Malta Jellyfish Guide

Colonies of stinging jellyfish have occupied the beaches of the eastern Mediterranean. Occasionally, their agonizing tentacles coming into contact with unaware tourist who wandered for a swim into the water. Now colonies of jellyfish are moving further west towards the centre of the Mediterranean and close to Maltese seas. The amount of jellyfish in the Mediterranean Sea has attained record levels, with around 10 times of it 6 years ago.

The unwanted visitors, who came in the early summer time, left within a month, but these nomad jellyfish (Rhopilema nomadica) are a sign of a bigger problem. They’re not expected to be here or anywhere along the Levantine basin or the eastern Mediterranean Sea for instance. The fact is, they are natives of the Indian Ocean, many miles away.

However, Maltese waters are more common to a much milder jellyfish.

Jellyfish in Malta

The fact is that Malta is seriously affected by a growing number of jellyfish each summer as a result of rising temperatures. Jellyfish, gelatinous marine animals, are free-swimming in the Mediterranean and usually gentle. The most well-known in Malta being the Mauve Stinger (Pelagia noctiluca). They are generally discovered close to the surface of the water during times of reduced light or after washing up on the beach. They aren’t lethal but their stings are brutal. They’re more difficult to spot when they drift alone. For this reason, you may not observe it but feel only a sting.   

The fried egg jellyfish is also common during the late summer periods but it’s pretty harmful. While can be of a decent size it is non-stinging. In theory, it does sting but it is very weak and thus considered as low irritation and does not affect swimmers.

It’s not unusual to see large colonies of jellyfish gathering in coves and seashores all over the island. From previous encounters, the largest numbers of jellyfish show up as the weather gets hotter around April and again when it starts to cool down around September.

One of the most dangerous jellyfish spotted in Malta is the Portuguese Man-of-War. Sights of this “jellyfish” are very rare but it inflicts very painful stings. So, waters should be avoided if one is spotted.

How to recognise the Mauve Stinger Jellyfish:

  • Small and completely formed with a globe-shaped ‘bell’
  • Pink, mauve or light brown in colour, often with a mottling in a similar colour on the bell.
  • Relatively short stubby pink tentacles just beneath the bell that conceal long thread-like tentacles that can trail for meters invisible behind the jellyfish.
  • The bell is phosphorescent, which means it glows at night if disturbed

What do they eat?

Small plants (phytoplankton), copepods (crustacean zooplankton), fish eggs including small fish named larvae; they also feed on the planktonic eggs and young stages (larvae) of various kinds of marine animals.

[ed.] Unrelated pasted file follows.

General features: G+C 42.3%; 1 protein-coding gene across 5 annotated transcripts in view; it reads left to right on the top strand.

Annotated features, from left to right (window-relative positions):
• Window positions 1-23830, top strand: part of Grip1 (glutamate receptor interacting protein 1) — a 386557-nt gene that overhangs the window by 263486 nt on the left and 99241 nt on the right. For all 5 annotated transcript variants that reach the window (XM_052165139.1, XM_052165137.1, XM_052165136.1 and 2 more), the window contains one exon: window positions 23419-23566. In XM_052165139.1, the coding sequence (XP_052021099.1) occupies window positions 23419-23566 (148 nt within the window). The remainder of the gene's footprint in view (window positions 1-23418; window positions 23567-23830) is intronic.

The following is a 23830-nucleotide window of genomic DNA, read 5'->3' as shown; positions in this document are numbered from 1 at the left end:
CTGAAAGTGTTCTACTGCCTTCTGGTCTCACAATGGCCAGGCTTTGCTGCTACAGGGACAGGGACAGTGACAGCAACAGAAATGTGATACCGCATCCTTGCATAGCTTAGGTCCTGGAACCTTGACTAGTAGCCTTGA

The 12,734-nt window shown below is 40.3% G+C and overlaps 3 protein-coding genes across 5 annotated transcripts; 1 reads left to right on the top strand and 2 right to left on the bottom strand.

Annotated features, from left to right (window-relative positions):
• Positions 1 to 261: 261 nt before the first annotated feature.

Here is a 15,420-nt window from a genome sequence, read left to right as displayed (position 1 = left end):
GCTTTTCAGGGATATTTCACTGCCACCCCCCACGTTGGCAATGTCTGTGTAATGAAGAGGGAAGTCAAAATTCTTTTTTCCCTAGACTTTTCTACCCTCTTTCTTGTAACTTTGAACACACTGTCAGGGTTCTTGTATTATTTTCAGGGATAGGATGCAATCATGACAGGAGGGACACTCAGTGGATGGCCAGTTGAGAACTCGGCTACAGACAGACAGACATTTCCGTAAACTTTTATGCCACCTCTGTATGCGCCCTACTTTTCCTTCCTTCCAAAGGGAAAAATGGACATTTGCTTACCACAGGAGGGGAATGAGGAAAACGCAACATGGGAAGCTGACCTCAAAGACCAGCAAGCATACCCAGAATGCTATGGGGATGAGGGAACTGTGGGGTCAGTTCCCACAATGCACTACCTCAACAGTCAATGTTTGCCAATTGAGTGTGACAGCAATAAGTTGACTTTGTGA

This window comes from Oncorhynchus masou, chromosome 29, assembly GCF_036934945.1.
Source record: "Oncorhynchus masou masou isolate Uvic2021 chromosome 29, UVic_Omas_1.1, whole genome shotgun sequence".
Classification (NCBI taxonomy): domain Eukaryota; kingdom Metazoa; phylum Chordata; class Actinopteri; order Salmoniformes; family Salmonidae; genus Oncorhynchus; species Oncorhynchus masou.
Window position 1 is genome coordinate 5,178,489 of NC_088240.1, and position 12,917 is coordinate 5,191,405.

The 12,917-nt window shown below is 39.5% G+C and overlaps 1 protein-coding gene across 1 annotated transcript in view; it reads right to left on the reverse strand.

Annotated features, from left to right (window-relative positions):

What to do when stung

  • Sound the alarm with your friends
  • Ask for assistance. The jellyfish venom soon changes into the common and awkward burning discomfort.
  • You need to quickly look for something acidic, for the burning sensation. However, treatments vary based on the species of the jellyfish!
  • For the most common species the Pelagia, the best way is to rinse the affected area with sea water. Do not rub it into your skin and do not use your other hand to do so as the venom will affect other areas that come into contact.
  • Medjellyrisk, suggest to mix equal parts of sea water and baking soda and leave on affected area for 2 minutes to stop venom from the stinging cells.
  • Remove all residue of this mixture and left overs of tentacles.

It is important to note, that even dead jellyfish that wash up to sore can still sting if they come to contact with your skin!

Bottom Line

It doesn’t necessarily mean you should avoid Malta as your holiday destination. Most of the year is jelly-free, so why not enjoy the crystal-clear water surrounding the island. The only thing to keep Maltese and other tourist safe is awareness. Jellyfish travel via the tide and wind so beaches facing the tide are more prone to have jellyfish on that day. The Malta National Aquarium teamed up with IOI Kids to promote the Spot the Jellyfish campaign which keeps the whereabouts of spotted jellyfish around the Island.

Nonetheless, Malta enjoys a wide selection of beaches facing western, eastern and southside. So you can easily still enjoy going to the beach.

Jellyfish in the end are mesmerising sea creatures and you can admire them at the Malta National Aquarium. The Jellyfish tank has several jellyfish where you can closely admire. You can easily spot the Mauve Stinger (Pelagia Noctiluca) long stingers, in one of the tanks. Other jellyfish that you can spot at the Jellyfish area are the Moon Jellyfsih (Aurelia aurita). White Spotted jellyfish (Phyllorhyza punctate) and Upside Down Jellyfish (Cassiopea Andromeda). The moon jellyfish has a transparent umbrella shaped with shorter tentacles. The white spotted jellyfish is easily distinguishable with the white spots on its umbrella. So can you spot the Upside Down Jellyfish at our tank?

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